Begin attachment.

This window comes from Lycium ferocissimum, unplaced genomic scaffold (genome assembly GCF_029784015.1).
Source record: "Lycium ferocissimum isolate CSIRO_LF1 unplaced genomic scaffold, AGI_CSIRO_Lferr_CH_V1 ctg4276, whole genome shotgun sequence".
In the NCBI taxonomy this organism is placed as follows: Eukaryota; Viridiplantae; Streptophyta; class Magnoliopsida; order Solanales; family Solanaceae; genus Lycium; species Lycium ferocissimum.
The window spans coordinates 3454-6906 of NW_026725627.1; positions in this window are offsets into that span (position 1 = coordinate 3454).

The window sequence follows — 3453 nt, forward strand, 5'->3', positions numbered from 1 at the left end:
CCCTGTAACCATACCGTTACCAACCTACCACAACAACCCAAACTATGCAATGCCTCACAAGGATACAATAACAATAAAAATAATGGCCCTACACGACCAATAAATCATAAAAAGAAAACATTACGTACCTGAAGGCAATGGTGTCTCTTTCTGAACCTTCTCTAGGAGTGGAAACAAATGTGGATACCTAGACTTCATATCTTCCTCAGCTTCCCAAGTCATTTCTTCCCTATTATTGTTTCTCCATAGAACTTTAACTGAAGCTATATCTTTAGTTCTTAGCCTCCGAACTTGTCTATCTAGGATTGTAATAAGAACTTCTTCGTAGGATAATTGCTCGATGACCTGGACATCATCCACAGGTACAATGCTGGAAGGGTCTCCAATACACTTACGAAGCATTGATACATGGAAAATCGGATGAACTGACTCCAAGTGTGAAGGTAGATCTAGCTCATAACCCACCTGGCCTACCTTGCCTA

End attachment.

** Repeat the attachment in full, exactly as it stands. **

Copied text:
This window comes from Lycium ferocissimum, unplaced genomic scaffold (genome assembly GCF_029784015.1).
Source record: "Lycium ferocissimum isolate CSIRO_LF1 unplaced genomic scaffold, AGI_CSIRO_Lferr_CH_V1 ctg4276, whole genome shotgun sequence".
In the NCBI taxonomy this organism is placed as follows: Eukaryota; Viridiplantae; Streptophyta; class Magnoliopsida; order Solanales; family Solanaceae; genus Lycium; species Lycium ferocissimum.
The window spans coordinates 3454-6906 of NW_026725627.1; positions in this window are offsets into that span (position 1 = coordinate 3454).

The window sequence follows — 3453 nt, forward strand, 5'->3', positions numbered from 1 at the left end:
CCCTGTAACCATACCGTTACCAACCTACCACAACAACCCAAACTATGCAATGCCTCACAAGGATACAATAACAATAAAAATAATGGCCCTACACGACCAATAAATCATAAAAAGAAAACATTACGTACCTGAAGGCAATGGTGTCTCTTTCTGAACCTTCTCTAGGAGTGGAAACAAATGTGGATACCTAGACTTCATATCTTCCTCAGCTTCCCAAGTCATTTCTTCCCTATTATTGTTTCTCCATAGAACTTTAACTGAAGCTATATCTTTAGTTCTTAGCCTCCGAACTTGTCTATCTAGGATTGTAATAAGAACTTCTTCGTAGGATAATTGCTCGATGACCTGGACATCATCCACAGGTACAATGCTGGAAGGGTCTCCAATACACTTACGAAGCATTGATACATGGAAAATCGGATGAACTGACTCCAAGTGTGAAGGTAGATCTAGCTCATAACCCACCTGGCCTACCTTGCCTA